Story of the Movie "Perfume"

by John Cagney Nash
Appendages of all sorts can get a boy in big trouble.

Appendages of all sorts can get a boy in big trouble.

Hemera Technologies/ Images

The movie "Perfume" -- the full title is "Perfume: The Story of a Murderer" -- is a 2006 German film directed by Tom Tykwer. The screenplay was written by Tykwer, Andrew Birkin and Bernd Eichinger, based on Patrick Suskind's 1985 novel "Perfume." Critical reception was mixed; the consensus was that although the cinematography was peerless, the screenplay fell short.

The Lead Character

Jean-Baptiste Grenouille is an olfactory genius. He can identify scent, remember, and reproduce any scent given the correct ingredients. He is obsessed with finding or distilling the perfect scent, and he doesn't let the need to commit the occasional killing interfere with that obsession. The movie opens with Grenouille being sentenced to death for murder. His story is told through a series of flashbacks between that sentencing and his impending execution.

Grenouille's Origins

Grenouille was abandoned in a French fish market at birth, then raised in an orphanage. Detached even by the standards of other boys in his situation, he soon realizes he has a superhuman sense of smell. As a preteen he is removed from the orphanage by a tanner, in whose premises the smells are so ghastly and overpowering that Grenouille tries to ignore them. As a young man he is sent on a delivery to Paris, where he discovers that smells can also be pleasant, and he revels in them. He follows a girl selling plums who is disturbed by his behavior; when she scares him by crying out, he kills her, then strips her and looses himself in her scent. This is the beginning of his obsession with recreating the scent of a woman.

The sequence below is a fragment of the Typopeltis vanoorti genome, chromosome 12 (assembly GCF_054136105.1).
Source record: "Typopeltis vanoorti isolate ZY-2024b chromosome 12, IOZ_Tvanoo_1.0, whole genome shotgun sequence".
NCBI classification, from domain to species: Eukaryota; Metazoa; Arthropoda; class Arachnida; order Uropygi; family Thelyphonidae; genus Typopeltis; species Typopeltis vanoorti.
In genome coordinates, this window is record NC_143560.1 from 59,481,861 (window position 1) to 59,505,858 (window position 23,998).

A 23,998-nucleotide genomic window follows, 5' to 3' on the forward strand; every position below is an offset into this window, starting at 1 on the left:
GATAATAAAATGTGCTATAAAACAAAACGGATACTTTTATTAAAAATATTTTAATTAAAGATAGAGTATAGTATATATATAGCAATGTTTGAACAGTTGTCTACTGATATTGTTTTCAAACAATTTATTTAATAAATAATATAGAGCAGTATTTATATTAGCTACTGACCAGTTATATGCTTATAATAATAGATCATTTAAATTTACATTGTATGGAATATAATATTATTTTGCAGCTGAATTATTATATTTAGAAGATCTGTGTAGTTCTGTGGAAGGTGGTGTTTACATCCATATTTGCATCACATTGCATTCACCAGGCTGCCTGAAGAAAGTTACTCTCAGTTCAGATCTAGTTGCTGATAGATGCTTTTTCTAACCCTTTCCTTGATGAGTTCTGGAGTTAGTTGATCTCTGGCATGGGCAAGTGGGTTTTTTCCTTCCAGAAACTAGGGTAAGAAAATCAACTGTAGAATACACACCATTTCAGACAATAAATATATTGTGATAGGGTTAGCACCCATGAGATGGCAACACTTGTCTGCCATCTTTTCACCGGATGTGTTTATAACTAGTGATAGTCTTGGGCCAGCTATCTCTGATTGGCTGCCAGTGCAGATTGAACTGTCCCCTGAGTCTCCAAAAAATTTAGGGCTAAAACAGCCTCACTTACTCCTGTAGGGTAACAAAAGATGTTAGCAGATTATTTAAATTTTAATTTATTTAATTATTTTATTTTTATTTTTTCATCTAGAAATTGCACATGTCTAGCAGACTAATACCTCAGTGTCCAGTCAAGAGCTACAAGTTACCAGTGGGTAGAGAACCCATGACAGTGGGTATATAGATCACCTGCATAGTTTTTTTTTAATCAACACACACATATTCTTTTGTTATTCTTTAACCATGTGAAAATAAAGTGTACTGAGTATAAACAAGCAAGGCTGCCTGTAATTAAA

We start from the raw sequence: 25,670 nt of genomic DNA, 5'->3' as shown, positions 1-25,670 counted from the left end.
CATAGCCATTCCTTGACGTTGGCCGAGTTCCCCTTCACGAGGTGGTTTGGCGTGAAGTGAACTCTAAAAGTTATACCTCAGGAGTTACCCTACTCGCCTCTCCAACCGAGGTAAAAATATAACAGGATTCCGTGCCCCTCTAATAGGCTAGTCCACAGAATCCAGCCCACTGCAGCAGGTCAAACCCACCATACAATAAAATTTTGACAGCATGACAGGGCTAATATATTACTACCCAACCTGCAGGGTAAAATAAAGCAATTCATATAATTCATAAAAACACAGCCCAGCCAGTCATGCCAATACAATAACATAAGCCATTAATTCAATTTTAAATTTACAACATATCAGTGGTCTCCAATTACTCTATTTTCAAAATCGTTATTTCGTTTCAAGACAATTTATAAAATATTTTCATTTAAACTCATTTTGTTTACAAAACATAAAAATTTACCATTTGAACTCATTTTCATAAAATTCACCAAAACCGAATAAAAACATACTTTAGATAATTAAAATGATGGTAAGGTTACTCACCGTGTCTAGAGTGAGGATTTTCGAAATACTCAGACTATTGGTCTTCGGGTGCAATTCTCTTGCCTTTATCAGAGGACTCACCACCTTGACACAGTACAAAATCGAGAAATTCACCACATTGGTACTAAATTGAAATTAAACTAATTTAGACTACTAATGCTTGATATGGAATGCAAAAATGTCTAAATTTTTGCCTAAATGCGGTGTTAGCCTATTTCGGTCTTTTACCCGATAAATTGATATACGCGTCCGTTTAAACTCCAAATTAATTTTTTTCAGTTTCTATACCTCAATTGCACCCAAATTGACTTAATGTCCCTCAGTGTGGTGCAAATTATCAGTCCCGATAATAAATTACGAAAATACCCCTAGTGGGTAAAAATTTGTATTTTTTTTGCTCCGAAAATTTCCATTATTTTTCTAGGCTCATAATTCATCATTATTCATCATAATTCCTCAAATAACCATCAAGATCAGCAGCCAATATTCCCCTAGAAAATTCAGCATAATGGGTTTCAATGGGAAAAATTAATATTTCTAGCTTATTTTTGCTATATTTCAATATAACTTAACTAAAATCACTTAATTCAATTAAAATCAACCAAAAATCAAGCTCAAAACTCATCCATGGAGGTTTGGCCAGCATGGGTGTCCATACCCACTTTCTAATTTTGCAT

Perfume Makers and Undertakers

Months later Grenouille is sent on a delivery to a perfume shop. The perfumer's career is in a slump, but Grenouille amazes him with his ability to identify scents, then creates new ones that revivify the business. The young man demands education as pay, and the perfumer teaches him that all scents are a combination of only 12 primary scents; he also learns the perfumer's method of distilling scent from objects. However, the distilling technique has its limits, and Grenouille learns that an alternative method is practiced in secret in a town named Grasse. Grenouille travels to Grasse, where he encounters the daughter of a wealthy local aristocrat; feeling an irresistible attraction to her, he decides that he must distill her to make a 13th primary scent: the scent of a woman. He takes employment with a local perfumer to learn the alternative technique, called enfleurage. To determine whether enfleurage will allow him to distil the scent of a human, Grenouille kills a lavender picker, but the experiment fails. He embarks upon a killing spree -- his victims are always young women -- and tries again and again, without success. He becomes convinced that only the aristocrat's daughter is sufficiently flawless to provide the scent he needs.

The Sweet Smell of Excess (Spoiler)

Grasse is in a panic at the murders. The aristocrat leaves, taking his daughter with him, but they do not escape Grenouille. Grenouille, in turn, does not escape justice, but on the day set for his execution he puts a drop of his perfume on himself. The court, the executioner and the crowd are bemused and hypnotized by its complexity and beauty. The town square is packed for the execution, and all attendees are overcome with lust; the entire population of Grasse strips and falls into an orgy. Even the aristocrat is overcome, embracing Grenouille as his son. When everyone eventually comes to their senses they are convinced that the author of such an exquisite sensation could not be a killer, so they execute an innocent man instead.

Makes Perfect Scents to Him (Spoiler)

Grenouille leaves the town, knowing that his precious scent might allow him to rule the world but that he will never find love, what with the aristocrat's daughter still being his definition of perfection, and also still being dead. Thus disenchanted, he returns to Paris, to the fish market in which he was born, and pours the entire bottle of his perfect perfume over himself. The people around him become immediately convinced that he is an angel, and each sets about trying to grab a little bit of him for themselves. Their lust for his perfection becomes so great they devour him whole: Only his clothes are left, along with the open perfume bottle, inside which one drop remains.

Photo Credits

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